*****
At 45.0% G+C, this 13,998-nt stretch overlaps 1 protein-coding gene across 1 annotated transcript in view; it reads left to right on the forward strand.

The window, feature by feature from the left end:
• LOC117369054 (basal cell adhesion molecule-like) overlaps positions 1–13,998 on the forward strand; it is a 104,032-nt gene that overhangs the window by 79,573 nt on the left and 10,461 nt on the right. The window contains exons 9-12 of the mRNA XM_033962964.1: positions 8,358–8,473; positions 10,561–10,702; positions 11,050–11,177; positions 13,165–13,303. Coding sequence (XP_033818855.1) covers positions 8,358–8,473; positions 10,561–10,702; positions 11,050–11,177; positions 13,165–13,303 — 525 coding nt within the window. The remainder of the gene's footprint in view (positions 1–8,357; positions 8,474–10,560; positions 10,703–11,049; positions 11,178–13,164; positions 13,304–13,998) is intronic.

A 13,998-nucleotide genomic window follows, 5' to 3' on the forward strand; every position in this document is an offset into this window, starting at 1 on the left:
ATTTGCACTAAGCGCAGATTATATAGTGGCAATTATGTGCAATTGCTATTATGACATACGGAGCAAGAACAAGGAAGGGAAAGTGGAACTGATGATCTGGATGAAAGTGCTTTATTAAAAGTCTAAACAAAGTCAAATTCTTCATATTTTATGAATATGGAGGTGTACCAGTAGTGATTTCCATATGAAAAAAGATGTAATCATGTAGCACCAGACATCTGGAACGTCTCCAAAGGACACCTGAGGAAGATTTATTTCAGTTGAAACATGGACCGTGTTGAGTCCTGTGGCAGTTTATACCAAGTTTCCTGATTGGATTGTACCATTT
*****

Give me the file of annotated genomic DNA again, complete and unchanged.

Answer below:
At 45.0% G+C, this 13,998-nt stretch overlaps 1 protein-coding gene across 1 annotated transcript in view; it reads left to right on the forward strand.

The window, feature by feature from the left end:
• LOC117369054 (basal cell adhesion molecule-like) overlaps positions 1–13,998 on the forward strand; it is a 104,032-nt gene that overhangs the window by 79,573 nt on the left and 10,461 nt on the right. The window contains exons 9-12 of the mRNA XM_033962964.1: positions 8,358–8,473; positions 10,561–10,702; positions 11,050–11,177; positions 13,165–13,303. Coding sequence (XP_033818855.1) covers positions 8,358–8,473; positions 10,561–10,702; positions 11,050–11,177; positions 13,165–13,303 — 525 coding nt within the window. The remainder of the gene's footprint in view (positions 1–8,357; positions 8,474–10,560; positions 10,703–11,049; positions 11,178–13,164; positions 13,304–13,998) is intronic.

A 13,998-nucleotide genomic window follows, 5' to 3' on the forward strand; every position in this document is an offset into this window, starting at 1 on the left:
ATTTGCACTAAGCGCAGATTATATAGTGGCAATTATGTGCAATTGCTATTATGACATACGGAGCAAGAACAAGGAAGGGAAAGTGGAACTGATGATCTGGATGAAAGTGCTTTATTAAAAGTCTAAACAAAGTCAAATTCTTCATATTTTATGAATATGGAGGTGTACCAGTAGTGATTTCCATATGAAAAAAGATGTAATCATGTAGCACCAGACATCTGGAACGTCTCCAAAGGACACCTGAGGAAGATTTATTTCAGTTGAAACATGGACCGTGTTGAGTCCTGTGGCAGTTTATACCAAGTTTCCTGATTGGATTGTACCATTT